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The Communists and the Kadro Movement

Shaping Ideology in Ataturk's Turkey


This work addresses the issue of underground Turkish Communism in the 1920s and 1930s. Harris explains the relationship between the Kemalists and Communists, including the break-away Kadro group, during this period.
Publisher: Gorgias Press LLC
Availability: In stock
SKU (ISBN): 978-1-61719-114-5
  • *
Publication Status: In Print
Publication Date: Aug 11,2010
Interior Color: Black
Trim Size: 6 x 9
Page Count: 239
Language: English
ISBN: 978-1-61719-114-5
$142.00
Your price: $99.40

George Harris’s history of the Turkish Communist Party and the Kadro movement is one of the first scholarly works on Turkish communism during the 1920s and 1930s. The Turkish Communist Party had operated legally until 1925, when it was banned by Atatürk’s nationalist government. Harris focuses on the post-1926 period, when communism went underground. The political decisions made during the 1930s had a decisive influence on the manner in which Turkey would evolve, and Harris’s work contributes to an understanding of how Communist thought influenced thinking in those years. The group of defectors from the Communist Party, known for their journal Kadro, plays a central role in Harris’s work since they have been misunderstood in much of the previous scholarship. Additionally, he tackles issues such as the role of Nâzim Hikmet, the Turkish Communists’ perceptions of Kemalism and their relationship with the Comintern.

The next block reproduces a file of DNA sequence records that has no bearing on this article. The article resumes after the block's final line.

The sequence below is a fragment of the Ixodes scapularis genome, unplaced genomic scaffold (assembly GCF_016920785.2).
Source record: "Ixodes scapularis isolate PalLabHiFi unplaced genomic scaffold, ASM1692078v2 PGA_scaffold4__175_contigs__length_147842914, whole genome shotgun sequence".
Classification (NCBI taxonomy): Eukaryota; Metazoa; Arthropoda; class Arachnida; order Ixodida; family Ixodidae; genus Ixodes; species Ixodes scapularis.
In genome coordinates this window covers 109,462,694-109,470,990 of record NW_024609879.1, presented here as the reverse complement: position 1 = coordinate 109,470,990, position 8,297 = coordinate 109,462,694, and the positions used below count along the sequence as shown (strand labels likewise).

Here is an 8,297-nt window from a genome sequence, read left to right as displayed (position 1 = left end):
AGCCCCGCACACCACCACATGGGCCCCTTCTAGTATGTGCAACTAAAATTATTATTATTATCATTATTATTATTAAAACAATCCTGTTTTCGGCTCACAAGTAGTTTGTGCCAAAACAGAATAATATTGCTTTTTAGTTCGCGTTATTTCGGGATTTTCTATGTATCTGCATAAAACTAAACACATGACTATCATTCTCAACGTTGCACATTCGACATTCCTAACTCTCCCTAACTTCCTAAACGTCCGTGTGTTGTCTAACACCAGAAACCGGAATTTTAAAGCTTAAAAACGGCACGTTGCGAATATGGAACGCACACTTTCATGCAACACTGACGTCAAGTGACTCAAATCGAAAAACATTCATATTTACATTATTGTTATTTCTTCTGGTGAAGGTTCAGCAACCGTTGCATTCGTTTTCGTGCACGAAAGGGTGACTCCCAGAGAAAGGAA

George Harris’s history of the Turkish Communist Party and the Kadro movement is one of the first scholarly works on Turkish communism during the 1920s and 1930s. The Turkish Communist Party had operated legally until 1925, when it was banned by Atatürk’s nationalist government. Harris focuses on the post-1926 period, when communism went underground. The political decisions made during the 1930s had a decisive influence on the manner in which Turkey would evolve, and Harris’s work contributes to an understanding of how Communist thought influenced thinking in those years. The group of defectors from the Communist Party, known for their journal Kadro, plays a central role in Harris’s work since they have been misunderstood in much of the previous scholarship. Additionally, he tackles issues such as the role of Nâzim Hikmet, the Turkish Communists’ perceptions of Kemalism and their relationship with the Comintern.

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Contributor

George S. Harris

  • TABLE OF CONTENTS (page 6)
  • Preface (page 7)
  • Indroduction (page 9)
  • CHAPTER I: Preparing the Ground (page 13)
  • CHAPTER II: Turkish Communism: The Legal Phase (page 37)
  • CHAPTER III:Adapting to Underground Life (page 67)
  • CHAPTER IV:The Challenge of the Great Depression (page 91)
  • CHAPTER V:Kadro (page 113)
  • CHAPTER VI:The Communists and the Kadro Movement (page 129)
  • CHAPTER VII:Toward the United Front and Beyond (page 141)
  • Appendix 1 (page 171)
  • Appendix 2:KADRO (page 204)
  • Appendix 3:Exchange of letters between Latife and Kameneva (page 222)
  • Bibliography (page 225)
  • INDEX (page 235)